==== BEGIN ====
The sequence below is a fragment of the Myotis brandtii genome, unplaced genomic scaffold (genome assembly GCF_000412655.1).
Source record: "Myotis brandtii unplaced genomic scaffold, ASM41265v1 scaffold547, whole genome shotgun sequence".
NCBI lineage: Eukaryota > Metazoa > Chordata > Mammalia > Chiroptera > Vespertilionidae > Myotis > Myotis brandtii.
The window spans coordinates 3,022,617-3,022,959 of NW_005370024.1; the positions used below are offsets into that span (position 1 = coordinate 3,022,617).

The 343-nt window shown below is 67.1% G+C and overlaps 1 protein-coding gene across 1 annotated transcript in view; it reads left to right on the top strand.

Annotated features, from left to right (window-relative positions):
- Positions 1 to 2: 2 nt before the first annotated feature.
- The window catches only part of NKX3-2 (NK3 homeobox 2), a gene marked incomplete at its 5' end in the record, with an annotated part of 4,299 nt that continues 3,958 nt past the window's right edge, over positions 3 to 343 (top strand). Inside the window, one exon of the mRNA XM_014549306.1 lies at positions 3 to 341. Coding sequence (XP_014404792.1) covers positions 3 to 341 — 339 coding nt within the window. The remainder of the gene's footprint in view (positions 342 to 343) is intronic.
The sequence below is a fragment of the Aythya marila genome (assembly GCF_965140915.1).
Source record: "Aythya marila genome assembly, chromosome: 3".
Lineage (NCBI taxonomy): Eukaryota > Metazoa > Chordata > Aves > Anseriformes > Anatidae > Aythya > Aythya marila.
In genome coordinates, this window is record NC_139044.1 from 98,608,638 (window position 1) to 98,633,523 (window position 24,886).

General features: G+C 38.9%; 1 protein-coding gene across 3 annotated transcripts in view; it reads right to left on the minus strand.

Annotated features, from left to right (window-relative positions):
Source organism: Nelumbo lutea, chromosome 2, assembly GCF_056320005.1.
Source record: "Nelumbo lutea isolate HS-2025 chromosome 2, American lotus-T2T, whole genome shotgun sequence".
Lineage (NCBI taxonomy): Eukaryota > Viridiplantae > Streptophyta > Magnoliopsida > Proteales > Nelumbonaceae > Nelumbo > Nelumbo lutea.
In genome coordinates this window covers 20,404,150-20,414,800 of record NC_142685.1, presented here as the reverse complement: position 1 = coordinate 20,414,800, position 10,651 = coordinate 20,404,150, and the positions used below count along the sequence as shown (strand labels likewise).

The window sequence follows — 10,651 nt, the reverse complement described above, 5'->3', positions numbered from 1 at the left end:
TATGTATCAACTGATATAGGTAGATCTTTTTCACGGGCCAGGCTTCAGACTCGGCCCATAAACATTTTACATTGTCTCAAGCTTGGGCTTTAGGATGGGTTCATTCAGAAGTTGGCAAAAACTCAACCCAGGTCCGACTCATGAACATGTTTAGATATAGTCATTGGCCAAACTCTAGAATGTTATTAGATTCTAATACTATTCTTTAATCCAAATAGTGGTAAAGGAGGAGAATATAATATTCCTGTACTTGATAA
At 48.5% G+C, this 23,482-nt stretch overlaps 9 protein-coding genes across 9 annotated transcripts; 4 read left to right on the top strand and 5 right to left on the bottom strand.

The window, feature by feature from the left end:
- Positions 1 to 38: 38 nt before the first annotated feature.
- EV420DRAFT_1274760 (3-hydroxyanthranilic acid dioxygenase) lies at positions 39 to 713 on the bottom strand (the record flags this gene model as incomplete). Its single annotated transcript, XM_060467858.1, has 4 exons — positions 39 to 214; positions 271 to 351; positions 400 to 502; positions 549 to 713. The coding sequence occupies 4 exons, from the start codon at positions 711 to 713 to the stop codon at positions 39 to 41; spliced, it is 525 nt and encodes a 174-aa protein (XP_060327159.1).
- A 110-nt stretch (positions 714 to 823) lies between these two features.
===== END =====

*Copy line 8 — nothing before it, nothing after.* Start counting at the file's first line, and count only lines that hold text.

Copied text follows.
- The window catches only part of NKX3-2 (NK3 homeobox 2), a gene marked incomplete at its 5' end in the record, with an annotated part of 4,299 nt that continues 3,958 nt past the window's right edge, over positions 3 to 343 (top strand). Inside the window, one exon of the mRNA XM_014549306.1 lies at positions 3 to 341. Coding sequence (XP_014404792.1) covers positions 3 to 341 — 339 coding nt within the window. The remainder of the gene's footprint in view (positions 342 to 343) is intronic.